President Barack Obama and Governor Mitt Romney continue to tussle over tax rates and deductions. Ignored, however, have been questions about tax collection and enforcement—tools presidents use to achieve their economic policy goals. Hit a wall ramming your tax hike or cut through Congress, simply increase or decrease tax enforcement and audits.
Under the Obama Administration, the Internal Revenue Service has placed small and medium-size businesses—the engines of job creation—in its auditing crosshairs.
According to IRS statistics, from 2009 to 2011, the coverage rate (number of audits as a percentage of total returns filed) for corporations with assets between $10 million and $50 million has increased 32 percent. The coverage rate for corporations with assets between $50 million and $100 million has increased at the same rate. Some businesspeople file individual returns, and those with incomes higher than $1 million have experience a 94 percent increase in their coverage rate, and a 29 percent increase in the actual number of exams since 2009. Those with incomes $200,000 and higher have seen a 36 percent increase in their coverage rate.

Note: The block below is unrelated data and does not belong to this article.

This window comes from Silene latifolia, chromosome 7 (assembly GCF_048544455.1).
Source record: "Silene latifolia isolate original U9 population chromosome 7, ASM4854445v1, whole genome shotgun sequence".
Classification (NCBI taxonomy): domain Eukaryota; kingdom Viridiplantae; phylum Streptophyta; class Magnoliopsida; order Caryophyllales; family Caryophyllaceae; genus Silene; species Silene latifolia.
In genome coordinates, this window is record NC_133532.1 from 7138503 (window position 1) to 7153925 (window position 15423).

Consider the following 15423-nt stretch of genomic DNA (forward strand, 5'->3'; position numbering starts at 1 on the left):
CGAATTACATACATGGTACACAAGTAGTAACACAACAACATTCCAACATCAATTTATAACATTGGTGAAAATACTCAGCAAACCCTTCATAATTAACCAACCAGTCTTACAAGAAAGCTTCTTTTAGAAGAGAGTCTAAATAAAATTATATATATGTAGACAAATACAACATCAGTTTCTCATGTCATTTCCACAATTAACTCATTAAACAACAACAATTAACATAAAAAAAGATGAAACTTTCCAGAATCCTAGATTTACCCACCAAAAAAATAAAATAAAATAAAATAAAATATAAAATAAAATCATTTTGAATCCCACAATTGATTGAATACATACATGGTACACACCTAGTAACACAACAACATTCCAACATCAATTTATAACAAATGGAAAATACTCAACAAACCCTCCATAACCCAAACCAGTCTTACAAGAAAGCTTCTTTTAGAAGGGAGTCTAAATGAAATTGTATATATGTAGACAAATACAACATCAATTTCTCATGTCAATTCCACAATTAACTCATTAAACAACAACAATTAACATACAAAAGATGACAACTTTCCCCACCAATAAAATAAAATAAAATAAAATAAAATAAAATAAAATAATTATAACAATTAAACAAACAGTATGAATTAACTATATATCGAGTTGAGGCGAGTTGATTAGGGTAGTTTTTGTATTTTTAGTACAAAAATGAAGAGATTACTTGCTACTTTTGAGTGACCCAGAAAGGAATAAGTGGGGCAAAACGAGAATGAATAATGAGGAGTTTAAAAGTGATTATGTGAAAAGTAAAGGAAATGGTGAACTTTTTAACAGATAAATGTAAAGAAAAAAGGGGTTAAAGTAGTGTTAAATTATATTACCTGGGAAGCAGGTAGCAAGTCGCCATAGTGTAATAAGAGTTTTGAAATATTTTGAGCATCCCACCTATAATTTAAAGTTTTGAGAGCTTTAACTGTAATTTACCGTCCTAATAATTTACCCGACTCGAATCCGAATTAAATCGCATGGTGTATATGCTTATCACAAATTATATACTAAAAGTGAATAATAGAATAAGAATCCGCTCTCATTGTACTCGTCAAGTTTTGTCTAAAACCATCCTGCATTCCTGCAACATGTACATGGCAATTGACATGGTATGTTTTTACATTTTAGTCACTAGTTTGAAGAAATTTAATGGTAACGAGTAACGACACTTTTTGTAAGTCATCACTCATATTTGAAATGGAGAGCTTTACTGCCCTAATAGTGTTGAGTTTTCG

So, has ratcheting up audits on small and medium-size businesses produced more revenue bang for the IRS’s buck? Hardly.
Using 2011 IRS data, the Transactional Records Access Clearinghouse (TRAC) at Syracuse University found that audits of a company with assets between $10 and $50 million yielded $702 in recommended additional taxes per hour. For large corporations with assets of $250 million or more, the recommended additional taxes are $9,173 per hour. Yet while the coverage rates of companies with assets between $10 to $50 million are up 32 percent, rates for companies with assets of $250 million or higher are up just 7.4 percent.
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